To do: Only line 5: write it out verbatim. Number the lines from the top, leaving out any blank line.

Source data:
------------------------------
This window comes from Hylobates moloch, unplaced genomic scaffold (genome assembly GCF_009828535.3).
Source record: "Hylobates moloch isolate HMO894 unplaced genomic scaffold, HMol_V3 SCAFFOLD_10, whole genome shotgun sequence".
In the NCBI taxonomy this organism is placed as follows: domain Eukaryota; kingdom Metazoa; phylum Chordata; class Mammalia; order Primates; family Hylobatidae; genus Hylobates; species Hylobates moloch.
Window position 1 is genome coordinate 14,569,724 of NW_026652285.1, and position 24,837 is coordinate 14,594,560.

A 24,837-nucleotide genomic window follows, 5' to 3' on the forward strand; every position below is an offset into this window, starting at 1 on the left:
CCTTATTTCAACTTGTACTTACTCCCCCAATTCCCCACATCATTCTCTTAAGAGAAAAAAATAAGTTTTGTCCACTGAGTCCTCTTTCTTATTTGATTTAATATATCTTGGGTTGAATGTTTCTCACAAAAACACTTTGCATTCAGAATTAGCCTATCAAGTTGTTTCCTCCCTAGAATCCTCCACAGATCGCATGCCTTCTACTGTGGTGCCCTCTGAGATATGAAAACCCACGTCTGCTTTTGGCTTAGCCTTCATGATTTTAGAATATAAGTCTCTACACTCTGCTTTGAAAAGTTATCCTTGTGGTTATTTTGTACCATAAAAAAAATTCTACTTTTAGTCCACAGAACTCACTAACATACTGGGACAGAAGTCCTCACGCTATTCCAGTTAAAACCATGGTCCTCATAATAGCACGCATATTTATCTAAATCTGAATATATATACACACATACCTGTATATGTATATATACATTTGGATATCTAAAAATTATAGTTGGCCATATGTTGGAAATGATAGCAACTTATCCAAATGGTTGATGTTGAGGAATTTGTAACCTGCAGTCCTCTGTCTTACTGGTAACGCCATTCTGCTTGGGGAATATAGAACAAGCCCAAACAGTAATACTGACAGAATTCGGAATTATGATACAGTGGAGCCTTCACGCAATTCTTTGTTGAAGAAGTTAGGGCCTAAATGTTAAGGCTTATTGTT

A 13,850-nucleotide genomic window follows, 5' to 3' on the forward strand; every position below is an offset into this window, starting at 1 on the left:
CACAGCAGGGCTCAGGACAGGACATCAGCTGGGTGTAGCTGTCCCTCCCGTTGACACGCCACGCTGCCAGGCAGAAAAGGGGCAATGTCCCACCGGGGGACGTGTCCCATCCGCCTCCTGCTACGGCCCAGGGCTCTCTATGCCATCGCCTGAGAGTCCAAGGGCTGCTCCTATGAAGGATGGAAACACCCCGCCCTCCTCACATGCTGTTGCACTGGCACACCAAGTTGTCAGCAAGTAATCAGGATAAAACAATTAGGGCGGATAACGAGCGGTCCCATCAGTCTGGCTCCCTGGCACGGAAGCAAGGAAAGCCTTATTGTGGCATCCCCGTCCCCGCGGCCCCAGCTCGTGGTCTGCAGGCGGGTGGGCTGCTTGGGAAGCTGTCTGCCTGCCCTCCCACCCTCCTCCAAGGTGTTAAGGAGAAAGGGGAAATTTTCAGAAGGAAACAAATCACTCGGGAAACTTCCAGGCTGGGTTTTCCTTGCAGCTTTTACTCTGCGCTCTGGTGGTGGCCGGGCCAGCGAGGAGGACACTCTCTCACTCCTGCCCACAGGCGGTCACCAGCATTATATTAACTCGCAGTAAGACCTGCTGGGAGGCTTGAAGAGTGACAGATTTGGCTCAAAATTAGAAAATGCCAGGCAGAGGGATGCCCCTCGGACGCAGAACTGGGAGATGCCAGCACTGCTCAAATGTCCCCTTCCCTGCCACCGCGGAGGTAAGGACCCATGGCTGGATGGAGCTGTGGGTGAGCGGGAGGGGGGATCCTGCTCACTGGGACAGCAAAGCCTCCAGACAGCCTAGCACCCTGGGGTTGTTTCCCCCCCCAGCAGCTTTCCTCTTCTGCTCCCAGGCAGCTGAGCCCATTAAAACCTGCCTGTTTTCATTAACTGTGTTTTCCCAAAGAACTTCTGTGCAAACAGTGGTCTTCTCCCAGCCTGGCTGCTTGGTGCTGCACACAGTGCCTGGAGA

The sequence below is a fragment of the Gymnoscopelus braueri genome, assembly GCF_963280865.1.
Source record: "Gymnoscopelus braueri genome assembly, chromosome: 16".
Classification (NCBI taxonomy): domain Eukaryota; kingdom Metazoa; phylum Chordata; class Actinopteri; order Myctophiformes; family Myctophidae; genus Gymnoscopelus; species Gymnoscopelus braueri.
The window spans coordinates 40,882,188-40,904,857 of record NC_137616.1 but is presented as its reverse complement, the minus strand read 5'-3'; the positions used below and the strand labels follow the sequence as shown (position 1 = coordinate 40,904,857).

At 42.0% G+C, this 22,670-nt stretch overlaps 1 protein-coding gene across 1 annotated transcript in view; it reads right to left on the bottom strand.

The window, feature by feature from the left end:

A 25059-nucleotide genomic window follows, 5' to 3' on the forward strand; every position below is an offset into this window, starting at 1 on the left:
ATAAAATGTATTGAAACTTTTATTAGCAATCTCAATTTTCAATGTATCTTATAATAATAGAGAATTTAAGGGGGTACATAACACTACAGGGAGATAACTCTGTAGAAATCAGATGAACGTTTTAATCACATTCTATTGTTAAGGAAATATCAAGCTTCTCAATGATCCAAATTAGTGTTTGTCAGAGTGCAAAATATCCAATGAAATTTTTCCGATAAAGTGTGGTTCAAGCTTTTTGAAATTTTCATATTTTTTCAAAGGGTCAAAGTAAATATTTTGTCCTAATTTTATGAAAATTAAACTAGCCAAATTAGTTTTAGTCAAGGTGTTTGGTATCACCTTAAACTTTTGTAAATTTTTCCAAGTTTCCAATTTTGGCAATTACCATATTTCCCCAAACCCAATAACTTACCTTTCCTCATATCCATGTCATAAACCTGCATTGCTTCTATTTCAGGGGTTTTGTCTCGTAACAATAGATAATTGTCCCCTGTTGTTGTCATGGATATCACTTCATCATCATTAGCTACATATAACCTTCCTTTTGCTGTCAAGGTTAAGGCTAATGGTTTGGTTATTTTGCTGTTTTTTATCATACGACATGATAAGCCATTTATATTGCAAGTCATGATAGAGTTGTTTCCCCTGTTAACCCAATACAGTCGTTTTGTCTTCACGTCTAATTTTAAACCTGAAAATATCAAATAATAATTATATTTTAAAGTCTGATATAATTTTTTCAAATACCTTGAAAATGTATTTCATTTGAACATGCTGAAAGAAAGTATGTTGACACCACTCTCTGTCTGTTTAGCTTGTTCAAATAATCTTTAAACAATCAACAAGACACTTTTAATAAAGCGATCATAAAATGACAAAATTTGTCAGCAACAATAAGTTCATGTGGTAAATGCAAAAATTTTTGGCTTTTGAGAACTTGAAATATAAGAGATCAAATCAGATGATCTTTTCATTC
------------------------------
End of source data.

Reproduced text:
A 24,837-nucleotide genomic window follows, 5' to 3' on the forward strand; every position below is an offset into this window, starting at 1 on the left: